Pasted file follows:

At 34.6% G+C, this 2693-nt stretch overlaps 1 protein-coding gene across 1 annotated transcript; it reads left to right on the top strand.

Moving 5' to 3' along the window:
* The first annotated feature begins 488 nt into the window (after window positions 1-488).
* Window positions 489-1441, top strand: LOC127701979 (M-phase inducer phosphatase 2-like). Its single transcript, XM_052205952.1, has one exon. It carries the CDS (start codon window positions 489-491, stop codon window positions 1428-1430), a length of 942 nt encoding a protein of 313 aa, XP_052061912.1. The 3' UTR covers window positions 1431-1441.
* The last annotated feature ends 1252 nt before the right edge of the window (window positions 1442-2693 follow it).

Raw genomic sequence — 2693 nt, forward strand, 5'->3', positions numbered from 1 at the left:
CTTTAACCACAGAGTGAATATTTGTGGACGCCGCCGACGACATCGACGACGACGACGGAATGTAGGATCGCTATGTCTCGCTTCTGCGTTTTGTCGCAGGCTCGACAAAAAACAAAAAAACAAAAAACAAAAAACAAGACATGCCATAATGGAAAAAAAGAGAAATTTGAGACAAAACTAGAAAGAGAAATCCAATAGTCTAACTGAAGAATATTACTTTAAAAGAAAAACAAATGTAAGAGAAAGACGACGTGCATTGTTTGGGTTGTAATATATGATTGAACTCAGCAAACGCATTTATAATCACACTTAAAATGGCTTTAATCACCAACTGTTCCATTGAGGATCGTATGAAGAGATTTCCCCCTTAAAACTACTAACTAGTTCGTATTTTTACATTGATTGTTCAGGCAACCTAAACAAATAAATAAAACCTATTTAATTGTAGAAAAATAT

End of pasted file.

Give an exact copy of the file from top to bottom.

At 34.6% G+C, this 2693-nt stretch overlaps 1 protein-coding gene across 1 annotated transcript; it reads left to right on the top strand.

Moving 5' to 3' along the window:
* The first annotated feature begins 488 nt into the window (after window positions 1-488).
* Window positions 489-1441, top strand: LOC127701979 (M-phase inducer phosphatase 2-like). Its single transcript, XM_052205952.1, has one exon. It carries the CDS (start codon window positions 489-491, stop codon window positions 1428-1430), a length of 942 nt encoding a protein of 313 aa, XP_052061912.1. The 3' UTR covers window positions 1431-1441.
* The last annotated feature ends 1252 nt before the right edge of the window (window positions 1442-2693 follow it).

Raw genomic sequence — 2693 nt, forward strand, 5'->3', positions numbered from 1 at the left:
CTTTAACCACAGAGTGAATATTTGTGGACGCCGCCGACGACATCGACGACGACGACGGAATGTAGGATCGCTATGTCTCGCTTCTGCGTTTTGTCGCAGGCTCGACAAAAAACAAAAAAACAAAAAACAAAAAACAAGACATGCCATAATGGAAAAAAAGAGAAATTTGAGACAAAACTAGAAAGAGAAATCCAATAGTCTAACTGAAGAATATTACTTTAAAAGAAAAACAAATGTAAGAGAAAGACGACGTGCATTGTTTGGGTTGTAATATATGATTGAACTCAGCAAACGCATTTATAATCACACTTAAAATGGCTTTAATCACCAACTGTTCCATTGAGGATCGTATGAAGAGATTTCCCCCTTAAAACTACTAACTAGTTCGTATTTTTACATTGATTGTTCAGGCAACCTAAACAAATAAATAAAACCTATTTAATTGTAGAAAAATAT